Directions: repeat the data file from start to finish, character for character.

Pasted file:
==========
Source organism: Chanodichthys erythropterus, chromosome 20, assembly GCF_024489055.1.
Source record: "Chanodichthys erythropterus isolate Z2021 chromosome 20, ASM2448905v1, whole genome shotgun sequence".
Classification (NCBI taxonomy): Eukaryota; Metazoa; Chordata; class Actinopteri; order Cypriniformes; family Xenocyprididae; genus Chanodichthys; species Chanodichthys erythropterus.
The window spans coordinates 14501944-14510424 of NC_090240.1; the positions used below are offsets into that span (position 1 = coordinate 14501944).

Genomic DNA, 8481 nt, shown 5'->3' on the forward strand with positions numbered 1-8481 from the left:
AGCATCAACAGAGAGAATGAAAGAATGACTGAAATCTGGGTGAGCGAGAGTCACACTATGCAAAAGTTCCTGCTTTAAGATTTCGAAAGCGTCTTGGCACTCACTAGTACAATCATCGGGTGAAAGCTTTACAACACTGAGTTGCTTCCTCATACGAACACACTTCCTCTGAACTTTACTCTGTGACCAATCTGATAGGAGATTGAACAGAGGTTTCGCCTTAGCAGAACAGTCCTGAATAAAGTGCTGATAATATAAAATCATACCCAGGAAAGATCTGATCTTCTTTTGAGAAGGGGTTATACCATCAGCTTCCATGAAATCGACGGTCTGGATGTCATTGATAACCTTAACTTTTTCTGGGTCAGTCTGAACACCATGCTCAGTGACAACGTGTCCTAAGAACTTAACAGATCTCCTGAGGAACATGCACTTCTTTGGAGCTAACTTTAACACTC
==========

Source organism: Chanodichthys erythropterus, chromosome 20, assembly GCF_024489055.1.
Source record: "Chanodichthys erythropterus isolate Z2021 chromosome 20, ASM2448905v1, whole genome shotgun sequence".
Classification (NCBI taxonomy): Eukaryota; Metazoa; Chordata; class Actinopteri; order Cypriniformes; family Xenocyprididae; genus Chanodichthys; species Chanodichthys erythropterus.
The window spans coordinates 14501944-14510424 of NC_090240.1; the positions used below are offsets into that span (position 1 = coordinate 14501944).

Genomic DNA, 8481 nt, shown 5'->3' on the forward strand with positions numbered 1-8481 from the left:
AGCATCAACAGAGAGAATGAAAGAATGACTGAAATCTGGGTGAGCGAGAGTCACACTATGCAAAAGTTCCTGCTTTAAGATTTCGAAAGCGTCTTGGCACTCACTAGTACAATCATCGGGTGAAAGCTTTACAACACTGAGTTGCTTCCTCATACGAACACACTTCCTCTGAACTTTACTCTGTGACCAATCTGATAGGAGATTGAACAGAGGTTTCGCCTTAGCAGAACAGTCCTGAATAAAGTGCTGATAATATAAAATCATACCCAGGAAAGATCTGATCTTCTTTTGAGAAGGGGTTATACCATCAGCTTCCATGAAATCGACGGTCTGGATGTCATTGATAACCTTAACTTTTTCTGGGTCAGTCTGAACACCATGCTCAGTGACAACGTGTCCTAAGAACTTAACAGATCTCCTGAGGAACATGCACTTCTTTGGAGCTAACTTTAACACTC